kevin_kelly's picture
Senior Maverick, Wired; Author, What Technology Wants and The Inevitable
Editor-At-Large, Wired; Author, New Rules for the New Economy

The orthodoxy in biology states that every cell in your body shares exactly the same DNA. It's your identity, your indelible fingerprint, and since all the cells in your body have been duplicated from your initial unique stem cell these zillion of offspring cells all maintain your singular DNA sequence. It follows then that when you submit a tissue sample for genetic analysis it doesn't matter where it comes from. Normally technicians grab some from the easily accessible pars of your mouth, but they could just as well take some from your big toe, or your liver, or eyelash and get the same results.

I believe, but cannot prove, that the DNA in your body (and all bodies) varies from part to part. I make this prediction based on what we know about biology, which is that natures abhors uniformity. No where else in nature do we see identity maintained to such exactness. No where else is there such fixity.

I do not expect intra-soma variation to diverge very much. Indeed the genetic variation among individual humans is already relatively mild, among the least of all animals, so the diversity within a human body is unlikely to be greater than among human bodies—although that may be possible. More likely, intra-soma variation will be less than racial diversity but greater than zero.

Biologists already know (even if the public doesn't) that the full sequence of DNA in your cells changes over time as your chromosomes are shorten each time they divide in growth. Because of a bug in the system, DNA is unable to duplicate itself when it gets to the very very tip of its chain, so at each division it winds up a few hundred bases short. This slight reduction after each of the cell's scores of divisions is currently seen as the chief culprit in cell death and thus your own death. But the variation I believe is happening is more fundamental. My guess is that DNA mutates in a population of the cells in your body much as it does in a population of bodies.

The consequences are more than just curious. At the trivial end, if my belief were true, it would matter where you selected to sample your DNA from. And it might also affect when you get it, as this variation could change over time. If true, this variation might have some effect on locating the correct seminal cells for growing replacement organs and tissues.

While I have no evidence for my belief right now, it is a provable assertion. It will be shown to be true or false as soon as we have ubiquitous cheap full-genome sequences at discount mall prices. That is, pretty soon. I believe that once we have a constant reading of our individual full DNA (many times over our lives) we will have no end of surprises. I would not be surprised to discover that pet owners accumulate some tiny fragments of their pet's DNA,which has somehow been laterally transferred via viruses to their own cellular DNA. Or that diary farmers amass noticeable fragments of bovine DNA. Or that the DNA in our limbs somehow drift genetically in a "limby" way, distinct from the variation in the cells in our nervous systems.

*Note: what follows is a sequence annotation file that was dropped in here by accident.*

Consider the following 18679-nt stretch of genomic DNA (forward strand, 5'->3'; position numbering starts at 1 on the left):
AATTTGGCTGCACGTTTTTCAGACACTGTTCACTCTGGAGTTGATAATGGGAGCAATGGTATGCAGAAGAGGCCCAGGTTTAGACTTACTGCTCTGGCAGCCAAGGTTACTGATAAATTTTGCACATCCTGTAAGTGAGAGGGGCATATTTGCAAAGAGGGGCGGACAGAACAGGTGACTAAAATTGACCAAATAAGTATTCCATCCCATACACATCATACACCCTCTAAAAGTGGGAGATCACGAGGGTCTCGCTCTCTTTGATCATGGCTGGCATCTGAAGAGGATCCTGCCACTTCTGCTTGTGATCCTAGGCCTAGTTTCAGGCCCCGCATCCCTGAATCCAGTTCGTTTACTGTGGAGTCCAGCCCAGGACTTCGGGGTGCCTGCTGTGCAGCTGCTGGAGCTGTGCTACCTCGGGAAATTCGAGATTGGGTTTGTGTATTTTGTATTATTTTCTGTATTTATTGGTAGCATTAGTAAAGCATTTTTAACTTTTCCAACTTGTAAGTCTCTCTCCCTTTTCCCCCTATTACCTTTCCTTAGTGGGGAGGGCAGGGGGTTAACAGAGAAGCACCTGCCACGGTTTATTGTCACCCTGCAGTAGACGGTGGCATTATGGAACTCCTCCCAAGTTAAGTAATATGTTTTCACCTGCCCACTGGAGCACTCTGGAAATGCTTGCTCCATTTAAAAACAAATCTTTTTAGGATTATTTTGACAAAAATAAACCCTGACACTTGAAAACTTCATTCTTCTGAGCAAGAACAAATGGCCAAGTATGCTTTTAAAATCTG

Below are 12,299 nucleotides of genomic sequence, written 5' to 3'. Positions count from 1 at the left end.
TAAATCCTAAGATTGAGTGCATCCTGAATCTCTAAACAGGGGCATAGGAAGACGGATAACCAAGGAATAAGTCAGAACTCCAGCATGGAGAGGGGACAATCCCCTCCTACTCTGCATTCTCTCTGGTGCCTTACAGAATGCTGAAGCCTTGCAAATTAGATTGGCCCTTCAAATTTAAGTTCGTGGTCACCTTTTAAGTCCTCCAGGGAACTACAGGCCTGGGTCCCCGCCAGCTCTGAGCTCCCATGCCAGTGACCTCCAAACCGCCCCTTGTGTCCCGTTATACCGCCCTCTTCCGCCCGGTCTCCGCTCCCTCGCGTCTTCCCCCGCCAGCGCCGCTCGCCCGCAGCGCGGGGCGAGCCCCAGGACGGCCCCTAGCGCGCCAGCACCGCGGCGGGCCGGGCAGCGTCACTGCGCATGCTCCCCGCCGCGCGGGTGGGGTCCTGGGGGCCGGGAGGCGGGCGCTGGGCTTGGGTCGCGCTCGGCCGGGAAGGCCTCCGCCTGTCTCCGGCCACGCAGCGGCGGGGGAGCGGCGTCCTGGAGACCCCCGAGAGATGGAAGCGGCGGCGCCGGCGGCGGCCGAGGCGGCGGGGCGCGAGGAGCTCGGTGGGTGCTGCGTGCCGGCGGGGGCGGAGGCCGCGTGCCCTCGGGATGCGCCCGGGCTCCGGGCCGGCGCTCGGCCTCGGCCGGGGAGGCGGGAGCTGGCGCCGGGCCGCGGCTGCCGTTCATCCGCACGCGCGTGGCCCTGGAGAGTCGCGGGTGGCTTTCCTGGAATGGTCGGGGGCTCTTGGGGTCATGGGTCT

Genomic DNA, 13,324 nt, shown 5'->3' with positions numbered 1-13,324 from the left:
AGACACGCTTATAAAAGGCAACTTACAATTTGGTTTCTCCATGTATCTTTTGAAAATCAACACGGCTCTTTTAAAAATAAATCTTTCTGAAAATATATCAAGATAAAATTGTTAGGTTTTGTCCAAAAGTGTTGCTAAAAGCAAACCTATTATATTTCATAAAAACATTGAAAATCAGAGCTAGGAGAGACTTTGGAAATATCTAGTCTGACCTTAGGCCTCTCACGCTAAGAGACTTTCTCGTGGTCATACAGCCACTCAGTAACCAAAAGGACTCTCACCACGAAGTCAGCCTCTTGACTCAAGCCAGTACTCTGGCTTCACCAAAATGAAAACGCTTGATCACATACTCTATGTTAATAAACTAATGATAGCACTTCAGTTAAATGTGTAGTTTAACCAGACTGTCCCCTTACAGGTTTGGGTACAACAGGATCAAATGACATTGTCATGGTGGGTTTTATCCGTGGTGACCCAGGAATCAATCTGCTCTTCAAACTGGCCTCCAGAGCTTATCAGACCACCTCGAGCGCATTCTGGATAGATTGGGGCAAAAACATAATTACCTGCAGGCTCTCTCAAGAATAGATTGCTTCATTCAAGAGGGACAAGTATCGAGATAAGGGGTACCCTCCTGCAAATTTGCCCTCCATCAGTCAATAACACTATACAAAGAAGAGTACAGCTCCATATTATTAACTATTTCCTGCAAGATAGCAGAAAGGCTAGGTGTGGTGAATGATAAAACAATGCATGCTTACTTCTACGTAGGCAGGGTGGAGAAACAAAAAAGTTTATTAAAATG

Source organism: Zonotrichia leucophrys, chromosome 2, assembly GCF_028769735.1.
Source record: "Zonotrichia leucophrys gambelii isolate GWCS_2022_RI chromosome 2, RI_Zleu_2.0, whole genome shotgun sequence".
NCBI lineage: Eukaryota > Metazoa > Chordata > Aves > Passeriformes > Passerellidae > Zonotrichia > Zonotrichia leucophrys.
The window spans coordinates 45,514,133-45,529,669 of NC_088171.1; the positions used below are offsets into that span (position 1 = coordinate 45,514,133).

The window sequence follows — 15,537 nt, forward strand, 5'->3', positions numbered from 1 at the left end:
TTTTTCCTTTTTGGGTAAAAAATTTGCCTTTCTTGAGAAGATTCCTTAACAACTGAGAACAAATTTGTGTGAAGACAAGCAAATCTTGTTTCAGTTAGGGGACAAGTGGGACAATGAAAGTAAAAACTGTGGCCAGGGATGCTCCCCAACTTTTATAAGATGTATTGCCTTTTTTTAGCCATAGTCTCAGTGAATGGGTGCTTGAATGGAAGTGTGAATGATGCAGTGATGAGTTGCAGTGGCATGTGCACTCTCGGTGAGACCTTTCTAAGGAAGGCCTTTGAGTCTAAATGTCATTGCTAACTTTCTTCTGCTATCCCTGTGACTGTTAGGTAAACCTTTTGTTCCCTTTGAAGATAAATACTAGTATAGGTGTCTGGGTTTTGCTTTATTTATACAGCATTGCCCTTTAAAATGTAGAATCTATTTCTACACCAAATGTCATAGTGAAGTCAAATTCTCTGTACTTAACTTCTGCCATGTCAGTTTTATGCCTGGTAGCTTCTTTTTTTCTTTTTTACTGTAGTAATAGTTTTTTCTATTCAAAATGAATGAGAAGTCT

But I consider all this minor compared to a possible major breakthrough in understanding. We have a pretty good idea of how the "selection" in natural selection works: less fit organisms die. But when it comes to understanding how variation arises in Darwinian evolution all we can say is "random mutation" which is another way of saying "we don't know exactly." If there were intra-somatic variation and if we could easily observe it via massive constant full-genome sequencing then we might be able to figure out exactly how a mutation occurs, and whether there are patterns to those mutations, and to what extant such variation is induced or influenced by the body or the environment—all ideas which currently challenge the Darwinian wisdom that the body does not directly influence the genetic makeup of a cell. Monitoring genetic drift within a body may be a window into the origins of mutation itself.

Even if these larger ideas don't pan out, the simple fact that DNA in each cell of your body is not 100% identical would be worth investigating. Such a fact would be a surprise, except to me.